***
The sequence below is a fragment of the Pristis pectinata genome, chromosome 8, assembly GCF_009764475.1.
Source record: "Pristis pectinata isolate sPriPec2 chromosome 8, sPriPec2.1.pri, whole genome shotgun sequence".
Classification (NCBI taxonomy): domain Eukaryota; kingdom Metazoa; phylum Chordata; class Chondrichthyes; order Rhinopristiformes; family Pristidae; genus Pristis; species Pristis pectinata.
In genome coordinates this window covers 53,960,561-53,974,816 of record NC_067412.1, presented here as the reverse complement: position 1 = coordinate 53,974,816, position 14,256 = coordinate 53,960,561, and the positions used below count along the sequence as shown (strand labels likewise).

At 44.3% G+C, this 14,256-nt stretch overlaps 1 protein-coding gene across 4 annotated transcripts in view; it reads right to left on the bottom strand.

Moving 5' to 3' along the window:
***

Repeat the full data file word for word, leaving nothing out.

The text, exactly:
The sequence below is a fragment of the Pristis pectinata genome, chromosome 8, assembly GCF_009764475.1.
Source record: "Pristis pectinata isolate sPriPec2 chromosome 8, sPriPec2.1.pri, whole genome shotgun sequence".
Classification (NCBI taxonomy): domain Eukaryota; kingdom Metazoa; phylum Chordata; class Chondrichthyes; order Rhinopristiformes; family Pristidae; genus Pristis; species Pristis pectinata.
In genome coordinates this window covers 53,960,561-53,974,816 of record NC_067412.1, presented here as the reverse complement: position 1 = coordinate 53,974,816, position 14,256 = coordinate 53,960,561, and the positions used below count along the sequence as shown (strand labels likewise).

At 44.3% G+C, this 14,256-nt stretch overlaps 1 protein-coding gene across 4 annotated transcripts in view; it reads right to left on the bottom strand.

Moving 5' to 3' along the window: